2004. Ms. No - 1/23/2019 11:28:24 PM

Arx,

I haven't actually had time to look at the outcome. I'm avoiding news again. :-)

I was just talking to a co-worker this morning about how differently teachers unions are treated compared to other labor unions -- cops, firemen, teamsters, etc. When cops or firemen or teamsters threaten to strike over contract negotiations nobody accuses them of hating the populations they serve. Nobody says to cops "Oh, sure, go strike because you don't care about people's safety! You don't care about crime!" or to firemen " You don't care if people's houses burn down." or to teamsters "You don't care if stuff doesn't get delivered," but the first thing you hear when teachers threaten to strike is that they don't care about kids.

Right. We became teachers because we don't care about kids. We do this job because.....it's so easy and we make so much money??

What other professionals are just expected to volunteer their time? People complain about the high cost of medicine, but it isn't a regular complaint that doctors are greedy and ought not to get paid for their work. Insurance companies get accused of that, but not doctors.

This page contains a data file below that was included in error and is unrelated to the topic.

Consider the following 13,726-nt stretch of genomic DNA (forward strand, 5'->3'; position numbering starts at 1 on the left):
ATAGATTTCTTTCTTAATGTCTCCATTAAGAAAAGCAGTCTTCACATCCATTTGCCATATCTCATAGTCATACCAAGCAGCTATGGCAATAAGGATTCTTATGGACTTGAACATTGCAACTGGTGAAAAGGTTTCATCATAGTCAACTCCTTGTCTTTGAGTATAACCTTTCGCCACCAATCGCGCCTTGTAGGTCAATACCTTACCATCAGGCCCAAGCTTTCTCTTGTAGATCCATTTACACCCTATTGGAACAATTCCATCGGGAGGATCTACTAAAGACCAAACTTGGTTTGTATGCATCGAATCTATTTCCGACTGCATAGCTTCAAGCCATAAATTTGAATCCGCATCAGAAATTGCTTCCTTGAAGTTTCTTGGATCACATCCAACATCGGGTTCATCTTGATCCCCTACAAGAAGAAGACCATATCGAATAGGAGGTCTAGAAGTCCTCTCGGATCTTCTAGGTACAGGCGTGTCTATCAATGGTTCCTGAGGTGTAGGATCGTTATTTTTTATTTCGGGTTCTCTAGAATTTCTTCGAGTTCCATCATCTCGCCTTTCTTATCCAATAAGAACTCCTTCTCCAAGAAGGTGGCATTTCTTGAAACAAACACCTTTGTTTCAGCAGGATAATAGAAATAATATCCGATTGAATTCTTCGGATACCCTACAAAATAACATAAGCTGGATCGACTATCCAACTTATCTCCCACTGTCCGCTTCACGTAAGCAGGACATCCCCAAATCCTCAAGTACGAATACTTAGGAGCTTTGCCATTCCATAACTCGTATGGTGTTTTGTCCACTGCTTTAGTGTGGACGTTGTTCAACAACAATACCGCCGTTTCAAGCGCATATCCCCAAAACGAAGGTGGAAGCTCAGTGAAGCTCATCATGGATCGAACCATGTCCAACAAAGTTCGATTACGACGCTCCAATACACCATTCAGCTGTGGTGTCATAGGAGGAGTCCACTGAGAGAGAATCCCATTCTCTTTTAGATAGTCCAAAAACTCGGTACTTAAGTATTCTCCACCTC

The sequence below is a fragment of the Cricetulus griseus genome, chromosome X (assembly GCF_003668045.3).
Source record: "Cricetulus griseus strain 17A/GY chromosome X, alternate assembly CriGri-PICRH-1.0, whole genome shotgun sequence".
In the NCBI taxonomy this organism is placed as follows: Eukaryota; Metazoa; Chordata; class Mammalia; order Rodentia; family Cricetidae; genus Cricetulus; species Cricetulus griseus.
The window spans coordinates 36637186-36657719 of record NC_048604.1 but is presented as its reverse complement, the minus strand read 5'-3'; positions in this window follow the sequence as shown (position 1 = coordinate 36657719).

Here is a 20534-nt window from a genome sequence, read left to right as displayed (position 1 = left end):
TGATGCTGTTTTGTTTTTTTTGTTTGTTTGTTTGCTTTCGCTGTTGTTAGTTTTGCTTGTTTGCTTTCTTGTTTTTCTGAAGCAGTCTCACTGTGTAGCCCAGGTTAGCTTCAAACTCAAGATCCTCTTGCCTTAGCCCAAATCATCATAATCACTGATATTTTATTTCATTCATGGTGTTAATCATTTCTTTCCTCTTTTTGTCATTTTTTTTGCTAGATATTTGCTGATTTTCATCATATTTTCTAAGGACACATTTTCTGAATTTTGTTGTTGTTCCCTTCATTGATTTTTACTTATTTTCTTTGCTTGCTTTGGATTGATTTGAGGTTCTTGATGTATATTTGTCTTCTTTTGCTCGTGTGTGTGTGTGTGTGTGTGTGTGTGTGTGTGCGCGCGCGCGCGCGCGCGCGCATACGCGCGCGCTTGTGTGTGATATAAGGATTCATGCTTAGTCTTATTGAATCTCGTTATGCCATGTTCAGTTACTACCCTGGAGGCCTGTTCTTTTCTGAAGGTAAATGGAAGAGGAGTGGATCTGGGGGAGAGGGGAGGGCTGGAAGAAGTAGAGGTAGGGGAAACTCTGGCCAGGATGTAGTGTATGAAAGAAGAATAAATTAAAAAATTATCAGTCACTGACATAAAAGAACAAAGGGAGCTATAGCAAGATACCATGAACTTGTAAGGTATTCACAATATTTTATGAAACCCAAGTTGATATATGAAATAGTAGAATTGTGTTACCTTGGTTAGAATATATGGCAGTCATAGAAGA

Goes to show how work is valued and whose.

2005. Ms. No - 1/23/2019 11:29:50 PM

Trillium,

I couldn't handle the stress of being a stylist. Yet another profession that isn't always recognized for how difficult it is or how stressful.

2006. Ms. No - 2/4/2019 6:29:03 PM

Ugh! Too much stuff to do right now -- four preps starting with the new semester, and now I'm running the Art Club three days a week after school. Don't know how long that's going to last. It gives me four 12 hour days a week and eats into my prep time. I'd be working those hours anyway, but I'd be lesson planning rather than working hands-on with kids.